Personal problem-solving is an under-rated skill shared by resilient children and adults. First, identified alongside independence, social connection and optimism by early resilience-researchers in the US, the ability to solve your own problems is the basis of a child’s autonomy and self-efficacy.
When parents solve all children’s problems we not only increase their dependency on adults, we also teach kids to be afraid of making mistakes and to blame themselves for not being good enough. As I noted in my book Anxious Kids, this is fertile ground for anxiousness and depressive illness.
So how can we raise kids to be courageous problem-solvers rather than self-critical, low risk-takers? Here are six practical ideas to get you started:
Turn requests for help into problems for kids to solve
Kids get used to bringing their problems to parents to solve. If you keep solving them, they’ll keep bringing them. “Mum, Sarah’s annoying me” “Dad, can you ask my teacher to pick me for the team?” “Hey, I can’t find my socks!” It’s tempting if you are in a time-poor family to simply jump in and help kids out. Alternatively, you can take a problem-solving approach, cuing them to resolve their own problems and take responsibility for their concerns. “What can you do to make her stop annoying you?” “What’s the best approach to take with your teacher?” “Socks, smocks! Where might they be?”
Ask good questions to prompt problem-solving
A problem-solving approach relies on asking good questions, which can be challenging if you are used to solving your child’s problems. The first question when a child brings you a problem should be: “Can you handle this on your own?” Next should be, “What do you want me to do to help you solve the problem?” These questions are not meant to deter children from coming to you. Rather to encourage and teach them to start working through their own concerns themselves.
Coach them through problems and concerns
Imagine your child feels they were unfairly left out of a school sports team by a teacher and asks you get involved. The easiest solution may be to meet with the teacher and find out what’s going on. You may or not resolve the problem but in doing so you are teaching a child to become dependent on you. Alternatively, you could coach your child to speak to the teacher themself and find out why they were left out. Obviously, there are times when children need their parents to be advocates for them such as when they are being bullied, but we need to make the most of the opportunities for children to speak for themselves. Better to help your children find the right words to use and discuss the best way to approach another person when they have problems. These are great skills to take into adulthood.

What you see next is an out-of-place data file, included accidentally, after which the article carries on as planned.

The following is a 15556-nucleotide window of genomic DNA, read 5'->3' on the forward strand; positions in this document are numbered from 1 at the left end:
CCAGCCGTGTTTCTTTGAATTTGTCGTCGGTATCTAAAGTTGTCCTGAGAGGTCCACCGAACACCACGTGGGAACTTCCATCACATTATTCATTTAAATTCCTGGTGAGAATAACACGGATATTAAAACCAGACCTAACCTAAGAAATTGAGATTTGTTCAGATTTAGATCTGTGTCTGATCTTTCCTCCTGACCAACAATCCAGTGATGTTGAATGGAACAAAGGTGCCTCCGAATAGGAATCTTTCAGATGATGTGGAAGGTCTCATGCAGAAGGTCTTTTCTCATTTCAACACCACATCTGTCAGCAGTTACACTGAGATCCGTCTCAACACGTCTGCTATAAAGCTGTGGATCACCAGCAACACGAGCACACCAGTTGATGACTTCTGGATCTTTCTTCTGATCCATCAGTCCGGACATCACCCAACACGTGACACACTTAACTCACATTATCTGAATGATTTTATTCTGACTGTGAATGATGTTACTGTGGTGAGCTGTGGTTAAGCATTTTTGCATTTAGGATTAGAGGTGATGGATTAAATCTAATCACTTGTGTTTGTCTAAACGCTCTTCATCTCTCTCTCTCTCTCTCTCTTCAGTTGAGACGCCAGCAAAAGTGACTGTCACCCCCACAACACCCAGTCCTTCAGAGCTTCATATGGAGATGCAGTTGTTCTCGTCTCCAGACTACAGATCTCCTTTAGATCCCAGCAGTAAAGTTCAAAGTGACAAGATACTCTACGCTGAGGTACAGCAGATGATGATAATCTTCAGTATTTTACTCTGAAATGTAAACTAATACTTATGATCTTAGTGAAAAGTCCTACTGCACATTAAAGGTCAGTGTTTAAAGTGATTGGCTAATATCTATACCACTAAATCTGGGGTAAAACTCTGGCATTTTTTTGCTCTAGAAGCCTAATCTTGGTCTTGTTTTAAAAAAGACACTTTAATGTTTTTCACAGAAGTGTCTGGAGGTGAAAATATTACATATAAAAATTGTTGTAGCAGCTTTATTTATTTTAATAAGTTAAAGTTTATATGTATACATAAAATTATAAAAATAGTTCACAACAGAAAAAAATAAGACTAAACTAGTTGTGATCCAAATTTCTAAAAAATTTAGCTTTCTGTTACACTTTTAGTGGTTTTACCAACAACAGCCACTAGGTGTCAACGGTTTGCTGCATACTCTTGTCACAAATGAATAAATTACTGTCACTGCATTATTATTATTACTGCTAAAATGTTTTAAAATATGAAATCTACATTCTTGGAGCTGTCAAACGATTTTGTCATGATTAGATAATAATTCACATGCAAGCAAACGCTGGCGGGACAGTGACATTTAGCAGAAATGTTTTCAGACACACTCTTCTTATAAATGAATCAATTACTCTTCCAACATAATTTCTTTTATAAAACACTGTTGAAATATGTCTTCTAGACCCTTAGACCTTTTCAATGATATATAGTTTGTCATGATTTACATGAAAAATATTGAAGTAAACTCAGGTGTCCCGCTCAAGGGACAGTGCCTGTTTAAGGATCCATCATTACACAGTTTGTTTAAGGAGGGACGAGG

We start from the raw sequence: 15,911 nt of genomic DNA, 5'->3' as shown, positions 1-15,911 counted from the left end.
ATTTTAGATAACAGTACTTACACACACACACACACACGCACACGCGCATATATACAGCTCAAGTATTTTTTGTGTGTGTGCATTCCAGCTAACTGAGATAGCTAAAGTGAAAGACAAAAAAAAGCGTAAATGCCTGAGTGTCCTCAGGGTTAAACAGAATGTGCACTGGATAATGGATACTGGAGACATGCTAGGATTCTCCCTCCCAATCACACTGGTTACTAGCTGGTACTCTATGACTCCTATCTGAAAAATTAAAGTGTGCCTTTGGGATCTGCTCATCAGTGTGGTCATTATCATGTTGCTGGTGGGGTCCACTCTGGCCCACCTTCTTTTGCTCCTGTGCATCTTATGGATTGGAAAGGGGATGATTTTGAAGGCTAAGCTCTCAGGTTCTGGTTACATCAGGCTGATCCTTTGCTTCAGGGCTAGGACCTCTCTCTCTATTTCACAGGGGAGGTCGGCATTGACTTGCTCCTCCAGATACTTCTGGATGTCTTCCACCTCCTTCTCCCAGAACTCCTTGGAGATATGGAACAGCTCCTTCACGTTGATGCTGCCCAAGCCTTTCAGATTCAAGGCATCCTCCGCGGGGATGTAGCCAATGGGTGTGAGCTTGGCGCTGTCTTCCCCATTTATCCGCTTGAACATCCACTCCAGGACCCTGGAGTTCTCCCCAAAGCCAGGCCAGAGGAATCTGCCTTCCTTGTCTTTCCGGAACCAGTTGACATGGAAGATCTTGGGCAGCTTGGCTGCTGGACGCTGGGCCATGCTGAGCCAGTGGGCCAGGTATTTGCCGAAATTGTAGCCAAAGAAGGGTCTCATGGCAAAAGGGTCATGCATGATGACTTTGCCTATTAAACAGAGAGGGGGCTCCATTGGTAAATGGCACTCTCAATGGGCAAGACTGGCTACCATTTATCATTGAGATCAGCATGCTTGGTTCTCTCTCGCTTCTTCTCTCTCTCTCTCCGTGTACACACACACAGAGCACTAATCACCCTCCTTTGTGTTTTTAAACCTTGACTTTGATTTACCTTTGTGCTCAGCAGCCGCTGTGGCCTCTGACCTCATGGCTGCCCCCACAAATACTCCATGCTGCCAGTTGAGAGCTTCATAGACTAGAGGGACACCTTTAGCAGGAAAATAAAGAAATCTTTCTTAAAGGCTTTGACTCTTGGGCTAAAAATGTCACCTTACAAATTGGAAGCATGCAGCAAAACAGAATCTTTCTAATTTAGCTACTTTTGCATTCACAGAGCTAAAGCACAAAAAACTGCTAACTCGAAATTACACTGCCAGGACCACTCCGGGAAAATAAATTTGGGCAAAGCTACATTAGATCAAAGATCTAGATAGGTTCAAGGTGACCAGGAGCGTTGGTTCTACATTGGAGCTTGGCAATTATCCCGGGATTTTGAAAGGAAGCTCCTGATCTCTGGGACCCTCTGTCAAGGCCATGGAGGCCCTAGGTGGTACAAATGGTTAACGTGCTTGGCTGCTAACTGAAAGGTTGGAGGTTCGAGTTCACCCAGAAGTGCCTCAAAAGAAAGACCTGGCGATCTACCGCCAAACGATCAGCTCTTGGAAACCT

Prepare kids for problems and contingencies
You may coach your child to be independent – walk to school, spend some time alone at home (when old enough), catch a train with friends – but do they know what to do in an emergency? What happens if they come home after school and the house is locked? Who do they go to? Discuss different scenarios with children whenever they enter new or potentially risky situations so that they won’t fall apart when things don’t go their way. Remember, the Boy Scouts motto – “”Be Prepared!
Show a little faith
Sometimes you’ve got to show faith in children. We can easily trip them up with our negative expectations such as saying “Don’t spill it!” to a child who is carrying a glass filled with water. Of course, your child doesn’t want to spill it but you’ve just conveyed your expectations with that statement. We need to be careful that we don’t sabotage children’s efforts to be independent problem-solvers with comments such as, “Now don’t stuff it up!”, “You’ll be okay, won’t you?” , “You’re not very good at looking after yourself!”
Applaud mistakes and stuff ups
Would a child who accidentally breaks a plate in your family while emptying the dishwasher be met with a ‘that’s really annoying, you can be clumsy sometimes’ response or a ‘it doesn’t matter, thanks for your help’ type of response? Hopefully it won’t be the first response, because nothing shuts down a child’s natural tendencies to extend themselves quicker than an adult who can’t abide mistakes. If you have a low risk-taking, perfectionist child, consider throwing a little party rather than making a fuss when they make errors so they can learn that mistakes don’t reflect on them personally, and that the sun will still shine even if they break a plate, tell a joke that falls flat or doesn’t get a perfect exam score.
As I’ve often said your job as a parent is to make yourself redundant (which is different to being irrelevant) at the earliest possible age. The ability to sort and solve your own problems, rather than step back and expect others to resolve them, is usually developed in childhood. With repetition and practice problem-solving becomes a valuable life-pattern, to be used in the workplace, in the community and in family relationships.